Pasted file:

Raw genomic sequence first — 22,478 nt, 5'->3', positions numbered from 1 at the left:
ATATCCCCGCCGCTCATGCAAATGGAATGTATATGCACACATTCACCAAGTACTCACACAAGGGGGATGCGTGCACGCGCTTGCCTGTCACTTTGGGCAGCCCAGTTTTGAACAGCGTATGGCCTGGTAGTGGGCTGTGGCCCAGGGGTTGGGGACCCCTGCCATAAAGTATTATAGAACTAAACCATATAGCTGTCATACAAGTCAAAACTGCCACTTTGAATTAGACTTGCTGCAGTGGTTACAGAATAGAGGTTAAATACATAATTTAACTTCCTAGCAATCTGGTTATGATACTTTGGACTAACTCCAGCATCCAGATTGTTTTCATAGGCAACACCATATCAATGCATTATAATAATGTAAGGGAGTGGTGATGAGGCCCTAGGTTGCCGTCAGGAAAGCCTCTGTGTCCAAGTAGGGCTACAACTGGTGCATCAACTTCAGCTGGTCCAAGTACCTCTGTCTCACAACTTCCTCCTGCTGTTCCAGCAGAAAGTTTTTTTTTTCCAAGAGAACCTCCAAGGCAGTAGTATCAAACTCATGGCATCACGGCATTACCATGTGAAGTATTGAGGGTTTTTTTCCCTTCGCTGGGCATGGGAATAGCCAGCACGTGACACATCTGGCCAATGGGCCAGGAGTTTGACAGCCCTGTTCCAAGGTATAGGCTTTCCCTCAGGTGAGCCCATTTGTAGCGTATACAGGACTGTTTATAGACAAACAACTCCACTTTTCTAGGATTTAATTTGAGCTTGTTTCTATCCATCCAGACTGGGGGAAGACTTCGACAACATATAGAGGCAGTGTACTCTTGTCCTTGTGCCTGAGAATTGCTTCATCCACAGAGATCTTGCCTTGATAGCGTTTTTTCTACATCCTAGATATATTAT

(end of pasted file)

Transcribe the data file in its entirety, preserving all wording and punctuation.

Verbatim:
Raw genomic sequence first — 22,478 nt, 5'->3', positions numbered from 1 at the left:
ATATCCCCGCCGCTCATGCAAATGGAATGTATATGCACACATTCACCAAGTACTCACACAAGGGGGATGCGTGCACGCGCTTGCCTGTCACTTTGGGCAGCCCAGTTTTGAACAGCGTATGGCCTGGTAGTGGGCTGTGGCCCAGGGGTTGGGGACCCCTGCCATAAAGTATTATAGAACTAAACCATATAGCTGTCATACAAGTCAAAACTGCCACTTTGAATTAGACTTGCTGCAGTGGTTACAGAATAGAGGTTAAATACATAATTTAACTTCCTAGCAATCTGGTTATGATACTTTGGACTAACTCCAGCATCCAGATTGTTTTCATAGGCAACACCATATCAATGCATTATAATAATGTAAGGGAGTGGTGATGAGGCCCTAGGTTGCCGTCAGGAAAGCCTCTGTGTCCAAGTAGGGCTACAACTGGTGCATCAACTTCAGCTGGTCCAAGTACCTCTGTCTCACAACTTCCTCCTGCTGTTCCAGCAGAAAGTTTTTTTTTTCCAAGAGAACCTCCAAGGCAGTAGTATCAAACTCATGGCATCACGGCATTACCATGTGAAGTATTGAGGGTTTTTTTCCCTTCGCTGGGCATGGGAATAGCCAGCACGTGACACATCTGGCCAATGGGCCAGGAGTTTGACAGCCCTGTTCCAAGGTATAGGCTTTCCCTCAGGTGAGCCCATTTGTAGCGTATACAGGACTGTTTATAGACAAACAACTCCACTTTTCTAGGATTTAATTTGAGCTTGTTTCTATCCATCCAGACTGGGGGAAGACTTCGACAACATATAGAGGCAGTGTACTCTTGTCCTTGTGCCTGAGAATTGCTTCATCCACAGAGATCTTGCCTTGATAGCGTTTTTTCTACATCCTAGATATATTAT